Steve Bennett: In Bits | Review by Steve Bennett
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Steve Bennett: In Bits

Note: This review is from 2013

Review by Steve Bennett

It's odd reviewing a namesake. My ego would love to write 'Steve Bennett is a comic genius', but sadly that's not true. (And no taking that quite out of context for next year's poster, please). But nor, thankfully, is he bringing shame to the name, producing an effortlessly entertaining hour.

From rural Ireland, 22-year-old Bennett would make an excellent club compere, if he isn’t already, for he brings a great warmth and vigour to his patter, making everyone feel relaxed, at home and up for fun in his tiny Free Festival venue.

In Bits is the show he started writing last Fringe, when he got knocked for six when his girlfriend, with whom he had made great plans, suddenly dumped him. But don’t worry about this being introspective or downbeat – the very opposite. A feelgood experience is guaranteed.

Much of this comes from his jaunty ukulele-based numbers. The ubiquitous instrument has got something of a bad rap in comedy, not entirely undeserved, but Bennett uses it to play proper songs – it’s just easier than lugging a guitar around from gig to gig.

This is not a visceral personal tale of heartache. Instead he uses his experience as a jumping-off point to examine relationships from various angles, from chat-up lines to stalking an ex on Facebook. The topics aren’t astoundingly original, but Bennett covers the ground with verve and wit, often of the self-deprecating kind.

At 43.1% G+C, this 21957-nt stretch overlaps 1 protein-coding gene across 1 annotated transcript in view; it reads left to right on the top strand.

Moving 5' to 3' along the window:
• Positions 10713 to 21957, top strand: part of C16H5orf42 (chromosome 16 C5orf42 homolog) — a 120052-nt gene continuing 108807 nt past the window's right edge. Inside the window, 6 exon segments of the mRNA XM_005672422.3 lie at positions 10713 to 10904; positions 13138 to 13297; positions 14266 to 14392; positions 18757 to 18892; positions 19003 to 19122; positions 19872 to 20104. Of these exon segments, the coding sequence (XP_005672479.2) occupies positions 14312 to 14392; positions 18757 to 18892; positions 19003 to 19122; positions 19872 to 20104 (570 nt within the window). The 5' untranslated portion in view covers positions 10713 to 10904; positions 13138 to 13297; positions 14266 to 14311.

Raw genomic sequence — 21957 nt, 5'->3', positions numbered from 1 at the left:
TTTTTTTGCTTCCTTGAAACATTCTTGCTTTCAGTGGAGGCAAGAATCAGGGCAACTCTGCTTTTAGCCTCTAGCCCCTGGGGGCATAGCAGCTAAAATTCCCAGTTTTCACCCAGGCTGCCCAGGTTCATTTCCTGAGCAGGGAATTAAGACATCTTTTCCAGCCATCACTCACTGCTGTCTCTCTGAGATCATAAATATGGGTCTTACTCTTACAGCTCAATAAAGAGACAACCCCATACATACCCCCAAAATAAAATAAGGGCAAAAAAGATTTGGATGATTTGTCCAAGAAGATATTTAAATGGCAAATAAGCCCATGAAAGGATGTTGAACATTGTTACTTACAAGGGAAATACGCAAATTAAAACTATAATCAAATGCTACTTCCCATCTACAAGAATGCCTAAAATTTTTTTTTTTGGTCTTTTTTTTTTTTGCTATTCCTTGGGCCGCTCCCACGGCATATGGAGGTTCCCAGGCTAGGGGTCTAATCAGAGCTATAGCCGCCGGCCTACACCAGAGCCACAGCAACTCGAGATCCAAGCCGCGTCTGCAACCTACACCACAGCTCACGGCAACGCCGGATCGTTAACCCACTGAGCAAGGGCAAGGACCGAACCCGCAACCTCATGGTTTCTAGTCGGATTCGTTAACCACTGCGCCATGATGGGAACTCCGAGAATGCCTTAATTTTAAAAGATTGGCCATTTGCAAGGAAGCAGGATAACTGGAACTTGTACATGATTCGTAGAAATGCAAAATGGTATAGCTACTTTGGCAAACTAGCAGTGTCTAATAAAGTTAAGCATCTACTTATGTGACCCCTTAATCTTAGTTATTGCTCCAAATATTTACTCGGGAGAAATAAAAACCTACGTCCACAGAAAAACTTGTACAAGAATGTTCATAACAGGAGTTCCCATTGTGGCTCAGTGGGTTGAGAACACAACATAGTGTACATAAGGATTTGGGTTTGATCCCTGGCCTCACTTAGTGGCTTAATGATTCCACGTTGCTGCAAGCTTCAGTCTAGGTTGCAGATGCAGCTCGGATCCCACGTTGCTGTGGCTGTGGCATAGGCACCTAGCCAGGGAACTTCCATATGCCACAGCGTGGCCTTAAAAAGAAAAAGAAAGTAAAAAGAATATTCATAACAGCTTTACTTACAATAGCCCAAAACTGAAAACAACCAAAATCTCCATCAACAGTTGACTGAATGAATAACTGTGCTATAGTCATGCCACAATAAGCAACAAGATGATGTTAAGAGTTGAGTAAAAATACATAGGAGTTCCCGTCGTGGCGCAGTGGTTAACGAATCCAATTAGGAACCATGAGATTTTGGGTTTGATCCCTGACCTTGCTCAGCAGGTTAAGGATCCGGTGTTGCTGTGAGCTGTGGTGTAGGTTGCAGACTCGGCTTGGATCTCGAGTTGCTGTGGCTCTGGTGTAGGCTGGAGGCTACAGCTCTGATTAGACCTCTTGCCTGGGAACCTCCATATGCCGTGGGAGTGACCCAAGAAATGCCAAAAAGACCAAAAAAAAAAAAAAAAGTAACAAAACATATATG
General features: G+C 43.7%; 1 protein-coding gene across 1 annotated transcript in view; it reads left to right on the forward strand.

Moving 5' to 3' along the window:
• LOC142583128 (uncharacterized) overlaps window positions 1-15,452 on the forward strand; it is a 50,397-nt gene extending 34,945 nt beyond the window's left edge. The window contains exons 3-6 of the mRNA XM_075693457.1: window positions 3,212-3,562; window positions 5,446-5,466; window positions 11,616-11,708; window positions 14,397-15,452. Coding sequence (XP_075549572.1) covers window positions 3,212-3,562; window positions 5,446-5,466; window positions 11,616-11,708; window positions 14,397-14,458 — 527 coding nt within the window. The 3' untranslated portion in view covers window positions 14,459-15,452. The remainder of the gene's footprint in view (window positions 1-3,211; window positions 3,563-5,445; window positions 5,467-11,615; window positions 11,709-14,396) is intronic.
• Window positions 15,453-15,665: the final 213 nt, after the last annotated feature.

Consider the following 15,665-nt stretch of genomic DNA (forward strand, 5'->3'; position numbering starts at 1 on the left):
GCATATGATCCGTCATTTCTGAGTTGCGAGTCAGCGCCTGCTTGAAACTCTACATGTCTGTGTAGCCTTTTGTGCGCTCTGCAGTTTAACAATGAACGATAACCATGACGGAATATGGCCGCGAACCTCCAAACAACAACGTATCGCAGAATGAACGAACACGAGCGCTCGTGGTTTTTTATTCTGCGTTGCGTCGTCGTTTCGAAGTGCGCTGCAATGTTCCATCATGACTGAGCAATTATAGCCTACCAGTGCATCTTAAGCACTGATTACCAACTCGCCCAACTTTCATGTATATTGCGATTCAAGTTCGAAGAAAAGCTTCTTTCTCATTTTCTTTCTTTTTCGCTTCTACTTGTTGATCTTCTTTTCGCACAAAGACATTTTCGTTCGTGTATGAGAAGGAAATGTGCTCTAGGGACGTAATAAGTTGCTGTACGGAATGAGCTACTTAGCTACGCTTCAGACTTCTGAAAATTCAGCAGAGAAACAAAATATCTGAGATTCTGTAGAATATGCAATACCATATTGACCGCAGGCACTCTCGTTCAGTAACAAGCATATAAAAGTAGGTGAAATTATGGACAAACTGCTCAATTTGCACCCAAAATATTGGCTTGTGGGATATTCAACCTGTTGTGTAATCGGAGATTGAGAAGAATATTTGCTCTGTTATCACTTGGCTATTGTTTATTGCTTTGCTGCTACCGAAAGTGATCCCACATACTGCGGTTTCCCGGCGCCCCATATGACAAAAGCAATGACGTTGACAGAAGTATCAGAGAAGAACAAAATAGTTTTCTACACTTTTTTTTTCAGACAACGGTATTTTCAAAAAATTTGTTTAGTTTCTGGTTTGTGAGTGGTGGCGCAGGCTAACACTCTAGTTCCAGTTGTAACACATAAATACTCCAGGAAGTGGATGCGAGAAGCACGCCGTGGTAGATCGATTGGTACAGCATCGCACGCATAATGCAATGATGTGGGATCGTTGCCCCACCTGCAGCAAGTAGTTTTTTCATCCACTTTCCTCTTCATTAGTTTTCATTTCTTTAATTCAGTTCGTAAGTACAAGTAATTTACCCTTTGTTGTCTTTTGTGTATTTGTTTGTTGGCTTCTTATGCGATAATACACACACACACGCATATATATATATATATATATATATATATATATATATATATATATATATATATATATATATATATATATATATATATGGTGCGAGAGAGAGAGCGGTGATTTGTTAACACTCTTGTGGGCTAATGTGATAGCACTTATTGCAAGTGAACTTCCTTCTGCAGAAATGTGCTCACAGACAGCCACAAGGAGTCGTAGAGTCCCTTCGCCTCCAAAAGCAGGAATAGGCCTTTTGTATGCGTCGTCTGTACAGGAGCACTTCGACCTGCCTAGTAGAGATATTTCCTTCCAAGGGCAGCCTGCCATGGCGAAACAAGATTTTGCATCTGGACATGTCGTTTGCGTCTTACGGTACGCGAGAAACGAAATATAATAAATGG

Sometimes his stand-up is a little contrived, such as the routine that deploys ‘putting up Ikea furniture’ as a euphemism for sex; or the analogy of people to various types of alcohol – whether they be fine wines or tequila shots – but there’s at least one gag in each to justify it. As well as the music to break up the stand-up, he has a few hand-drawn sketches explaining the dos and don’ts of dating, which are, advisedly, used sparingly but help vary the pace and tone.

Eminently likeable, Bennett’s effervescent, but not irritating, good natured and inherently funny – a winning combination.

Review date: 25 Aug 2013
Reviewed by: Steve Bennett

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